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Beneficiaries Under A Payment Bond

When a project involves the construction of public works, or other improvements to a municipal, county, or a state property, a payment bond is typically posted by the general contractor for the project. This is required as lien claims are typically disallowed whenever project involves a state, county or a municipal property.

Instead of being entitled to file a lien claim, relevant parties may instead assert claims against the bond posted by either the general contractor, or subcontractor who posted a payment bond. Under these circumstances, the parties who may pursue a claim against the bond are akin to those who would be entitled to pursue a lien claim on a commercial project. The contractors or suppliers who can file a claim against the bond are delineated by the statute.

N.J.S.A. 2A:44-143 states which parties may bring a claim against a bond posted by either a general contractor or subcontractor. This section provides that subcontractors or material suppliers in contract with the contractor or subcontractor who posted the bond may pursue a bond claim. Further, a subcontractor or material supplier in direct contract with a subcontractor who is in a direct contract with the contractor who posted the bond may also pursue a bond claim. This is the last level at which a bond claims is cut off. In other words, no further than a second tier subcontractor or supplier may pursue a claim against a bond.

Aside from the demarcation as to who may be able to bring a bond claim, a potential subcontractor or supplier should also be wary of N.J.S.A. 2A:44-145, a section which I discuss in another blog. This section concerns the notice of a right to bring a claim against the bond to be filed by each subcontractor or supplier who might be entitled to assert a bond claim.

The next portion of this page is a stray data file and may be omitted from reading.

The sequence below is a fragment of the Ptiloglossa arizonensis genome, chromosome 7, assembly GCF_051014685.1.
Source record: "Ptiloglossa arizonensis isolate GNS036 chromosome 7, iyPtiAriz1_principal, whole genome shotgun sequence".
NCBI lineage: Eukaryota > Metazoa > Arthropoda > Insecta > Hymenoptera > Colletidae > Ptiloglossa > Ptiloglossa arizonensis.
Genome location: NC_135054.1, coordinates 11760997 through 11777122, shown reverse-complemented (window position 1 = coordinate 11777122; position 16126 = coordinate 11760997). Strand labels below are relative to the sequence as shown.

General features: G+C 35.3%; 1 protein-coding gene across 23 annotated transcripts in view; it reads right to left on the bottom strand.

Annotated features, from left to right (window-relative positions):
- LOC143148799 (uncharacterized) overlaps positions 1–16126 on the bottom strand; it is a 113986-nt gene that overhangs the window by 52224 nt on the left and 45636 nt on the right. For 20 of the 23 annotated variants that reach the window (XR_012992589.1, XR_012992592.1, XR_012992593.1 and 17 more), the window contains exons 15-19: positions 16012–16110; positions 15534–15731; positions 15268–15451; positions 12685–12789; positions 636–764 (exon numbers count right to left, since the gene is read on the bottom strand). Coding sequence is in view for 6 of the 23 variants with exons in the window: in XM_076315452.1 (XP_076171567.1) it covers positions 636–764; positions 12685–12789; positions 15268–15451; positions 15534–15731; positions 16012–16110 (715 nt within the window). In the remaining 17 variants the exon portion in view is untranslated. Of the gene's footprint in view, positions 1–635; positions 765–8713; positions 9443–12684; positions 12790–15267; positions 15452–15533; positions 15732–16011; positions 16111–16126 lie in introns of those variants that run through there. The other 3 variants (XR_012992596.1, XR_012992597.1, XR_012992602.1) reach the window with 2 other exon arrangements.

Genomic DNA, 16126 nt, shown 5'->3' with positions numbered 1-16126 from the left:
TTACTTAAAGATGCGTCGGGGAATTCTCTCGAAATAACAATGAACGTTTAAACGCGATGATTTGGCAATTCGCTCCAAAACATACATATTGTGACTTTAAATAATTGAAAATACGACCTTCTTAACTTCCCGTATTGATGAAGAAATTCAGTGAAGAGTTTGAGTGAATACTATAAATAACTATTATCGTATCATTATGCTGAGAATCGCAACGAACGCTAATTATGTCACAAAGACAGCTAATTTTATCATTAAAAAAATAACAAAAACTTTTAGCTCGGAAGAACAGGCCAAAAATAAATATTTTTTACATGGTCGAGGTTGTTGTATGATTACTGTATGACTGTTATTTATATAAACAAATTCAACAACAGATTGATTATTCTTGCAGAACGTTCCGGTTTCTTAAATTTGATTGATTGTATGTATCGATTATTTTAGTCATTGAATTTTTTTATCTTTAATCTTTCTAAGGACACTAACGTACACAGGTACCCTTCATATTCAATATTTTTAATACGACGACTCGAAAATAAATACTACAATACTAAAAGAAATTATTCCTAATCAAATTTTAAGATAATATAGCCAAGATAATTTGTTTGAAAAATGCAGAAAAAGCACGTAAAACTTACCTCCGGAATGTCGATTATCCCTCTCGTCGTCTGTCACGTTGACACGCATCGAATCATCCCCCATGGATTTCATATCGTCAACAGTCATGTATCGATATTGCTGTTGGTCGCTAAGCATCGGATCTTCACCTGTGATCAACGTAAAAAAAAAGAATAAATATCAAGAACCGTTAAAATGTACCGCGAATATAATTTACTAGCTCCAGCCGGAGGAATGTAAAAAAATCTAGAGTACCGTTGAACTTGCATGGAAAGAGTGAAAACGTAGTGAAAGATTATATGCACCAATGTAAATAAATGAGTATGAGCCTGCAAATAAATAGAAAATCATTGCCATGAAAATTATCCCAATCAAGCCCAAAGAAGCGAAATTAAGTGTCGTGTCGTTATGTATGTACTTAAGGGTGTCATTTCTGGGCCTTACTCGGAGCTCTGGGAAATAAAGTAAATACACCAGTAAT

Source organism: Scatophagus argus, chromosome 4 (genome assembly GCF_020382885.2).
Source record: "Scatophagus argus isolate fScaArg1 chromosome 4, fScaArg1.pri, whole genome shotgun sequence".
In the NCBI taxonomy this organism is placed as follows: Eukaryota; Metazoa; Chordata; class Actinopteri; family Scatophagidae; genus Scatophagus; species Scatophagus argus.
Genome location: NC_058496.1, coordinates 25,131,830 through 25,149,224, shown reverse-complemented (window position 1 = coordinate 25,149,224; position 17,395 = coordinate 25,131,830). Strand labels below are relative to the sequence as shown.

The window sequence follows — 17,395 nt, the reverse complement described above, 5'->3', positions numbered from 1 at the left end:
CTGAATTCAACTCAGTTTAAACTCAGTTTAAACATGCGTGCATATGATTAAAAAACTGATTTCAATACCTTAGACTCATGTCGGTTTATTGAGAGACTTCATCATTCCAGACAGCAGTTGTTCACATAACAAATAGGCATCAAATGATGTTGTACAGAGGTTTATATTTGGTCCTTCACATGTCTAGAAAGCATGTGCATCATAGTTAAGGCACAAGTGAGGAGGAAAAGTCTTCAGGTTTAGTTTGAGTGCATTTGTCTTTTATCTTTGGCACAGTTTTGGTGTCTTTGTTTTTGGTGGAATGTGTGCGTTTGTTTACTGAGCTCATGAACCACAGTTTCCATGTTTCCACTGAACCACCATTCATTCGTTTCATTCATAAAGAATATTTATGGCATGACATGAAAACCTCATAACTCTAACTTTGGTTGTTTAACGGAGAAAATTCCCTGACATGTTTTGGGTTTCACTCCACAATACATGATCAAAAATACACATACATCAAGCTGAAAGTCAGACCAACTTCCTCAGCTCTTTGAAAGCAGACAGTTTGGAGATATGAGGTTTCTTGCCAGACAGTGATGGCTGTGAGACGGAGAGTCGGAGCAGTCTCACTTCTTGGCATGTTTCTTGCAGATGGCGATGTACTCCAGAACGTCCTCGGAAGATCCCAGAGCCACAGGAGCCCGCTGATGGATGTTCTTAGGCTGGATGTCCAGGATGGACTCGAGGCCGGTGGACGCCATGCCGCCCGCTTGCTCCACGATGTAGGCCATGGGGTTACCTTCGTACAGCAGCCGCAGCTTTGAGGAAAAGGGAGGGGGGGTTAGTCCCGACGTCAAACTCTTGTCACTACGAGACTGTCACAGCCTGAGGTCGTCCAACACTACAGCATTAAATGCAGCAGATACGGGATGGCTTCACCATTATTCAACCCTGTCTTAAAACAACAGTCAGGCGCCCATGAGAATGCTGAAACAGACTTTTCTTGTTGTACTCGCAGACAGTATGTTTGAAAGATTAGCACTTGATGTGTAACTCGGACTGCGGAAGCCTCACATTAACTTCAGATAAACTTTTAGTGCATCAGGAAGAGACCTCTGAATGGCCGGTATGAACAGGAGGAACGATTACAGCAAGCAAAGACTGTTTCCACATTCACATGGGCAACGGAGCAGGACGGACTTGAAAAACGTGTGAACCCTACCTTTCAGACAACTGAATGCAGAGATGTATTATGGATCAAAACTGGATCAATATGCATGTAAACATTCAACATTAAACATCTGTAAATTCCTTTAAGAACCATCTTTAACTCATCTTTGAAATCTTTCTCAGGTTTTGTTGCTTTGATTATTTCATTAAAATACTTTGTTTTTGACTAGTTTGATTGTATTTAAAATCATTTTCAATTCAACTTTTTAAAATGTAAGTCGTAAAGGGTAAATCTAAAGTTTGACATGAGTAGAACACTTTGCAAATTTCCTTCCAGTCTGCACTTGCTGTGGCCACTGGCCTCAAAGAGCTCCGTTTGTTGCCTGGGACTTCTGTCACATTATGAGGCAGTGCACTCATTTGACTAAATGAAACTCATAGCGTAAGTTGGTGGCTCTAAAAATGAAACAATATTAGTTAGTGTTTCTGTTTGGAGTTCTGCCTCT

When a party needs to determine whether they are capable of bringing a bond claim, or whether they should file the appropriate notice with the party who posted the bond, it is suggested that they consult with an attorney. This is to protect their rights, as well as to preserve their ability to bring a claim against the bond.

COPYRIGHT © 2020, STARK & STARKNational Law Review, Volume VIII, Number 158

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About this Author

Paul Norris, Stark and Stark Law, Probate Litigation Lawyer, Construction Attorney, New Jersey
Shareholder

Paul W. Norris is a Shareholder and a member of the Firm’s Litigation Group. Mr. Norris’ areas of practice include: Probate Litigation; Construction Litigation; Commercial Litigation; and Criminal and Municipal Court representation. Mr. Norris has an extensive and growing Probate Litigation practice, which concerns either defending, or initiating Will contests on behalf of beneficiaries and purported beneficiaries of an Estate as well as related litigation. He has both prosecuted and defended actions successfully in this regard, and also serves as a Court appointed...

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